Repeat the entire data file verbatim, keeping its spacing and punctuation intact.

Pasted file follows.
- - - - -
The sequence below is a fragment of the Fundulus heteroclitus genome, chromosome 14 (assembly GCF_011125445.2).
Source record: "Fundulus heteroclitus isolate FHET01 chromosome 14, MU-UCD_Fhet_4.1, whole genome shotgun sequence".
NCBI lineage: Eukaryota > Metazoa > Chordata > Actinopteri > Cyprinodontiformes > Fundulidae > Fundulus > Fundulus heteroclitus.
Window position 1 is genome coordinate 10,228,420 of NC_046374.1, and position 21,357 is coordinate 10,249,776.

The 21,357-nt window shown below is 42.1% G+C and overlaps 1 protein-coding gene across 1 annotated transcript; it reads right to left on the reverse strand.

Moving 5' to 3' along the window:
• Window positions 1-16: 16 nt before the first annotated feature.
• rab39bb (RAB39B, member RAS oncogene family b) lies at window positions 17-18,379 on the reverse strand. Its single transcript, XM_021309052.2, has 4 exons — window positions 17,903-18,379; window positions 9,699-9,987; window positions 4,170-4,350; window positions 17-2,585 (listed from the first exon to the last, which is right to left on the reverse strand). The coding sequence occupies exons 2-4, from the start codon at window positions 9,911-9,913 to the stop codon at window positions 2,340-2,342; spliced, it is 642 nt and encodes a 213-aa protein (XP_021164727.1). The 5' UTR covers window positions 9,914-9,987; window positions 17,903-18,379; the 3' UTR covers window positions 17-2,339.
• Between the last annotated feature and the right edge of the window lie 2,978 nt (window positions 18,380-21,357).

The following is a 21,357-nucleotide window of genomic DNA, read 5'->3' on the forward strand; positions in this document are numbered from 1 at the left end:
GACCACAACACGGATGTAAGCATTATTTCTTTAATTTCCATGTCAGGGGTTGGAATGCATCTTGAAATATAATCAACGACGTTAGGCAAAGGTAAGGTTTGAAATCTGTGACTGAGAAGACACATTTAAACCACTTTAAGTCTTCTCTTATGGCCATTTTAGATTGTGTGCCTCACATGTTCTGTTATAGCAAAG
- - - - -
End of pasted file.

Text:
The sequence below is a fragment of the Fundulus heteroclitus genome, chromosome 14 (assembly GCF_011125445.2).
Source record: "Fundulus heteroclitus isolate FHET01 chromosome 14, MU-UCD_Fhet_4.1, whole genome shotgun sequence".
NCBI lineage: Eukaryota > Metazoa > Chordata > Actinopteri > Cyprinodontiformes > Fundulidae > Fundulus > Fundulus heteroclitus.
Window position 1 is genome coordinate 10,228,420 of NC_046374.1, and position 21,357 is coordinate 10,249,776.

The 21,357-nt window shown below is 42.1% G+C and overlaps 1 protein-coding gene across 1 annotated transcript; it reads right to left on the reverse strand.

Moving 5' to 3' along the window:
• Window positions 1-16: 16 nt before the first annotated feature.
• rab39bb (RAB39B, member RAS oncogene family b) lies at window positions 17-18,379 on the reverse strand. Its single transcript, XM_021309052.2, has 4 exons — window positions 17,903-18,379; window positions 9,699-9,987; window positions 4,170-4,350; window positions 17-2,585 (listed from the first exon to the last, which is right to left on the reverse strand). The coding sequence occupies exons 2-4, from the start codon at window positions 9,911-9,913 to the stop codon at window positions 2,340-2,342; spliced, it is 642 nt and encodes a 213-aa protein (XP_021164727.1). The 5' UTR covers window positions 9,914-9,987; window positions 17,903-18,379; the 3' UTR covers window positions 17-2,339.
• Between the last annotated feature and the right edge of the window lie 2,978 nt (window positions 18,380-21,357).

The following is a 21,357-nucleotide window of genomic DNA, read 5'->3' on the forward strand; positions in this document are numbered from 1 at the left end:
GACCACAACACGGATGTAAGCATTATTTCTTTAATTTCCATGTCAGGGGTTGGAATGCATCTTGAAATATAATCAACGACGTTAGGCAAAGGTAAGGTTTGAAATCTGTGACTGAGAAGACACATTTAAACCACTTTAAGTCTTCTCTTATGGCCATTTTAGATTGTGTGCCTCACATGTTCTGTTATAGCAAAG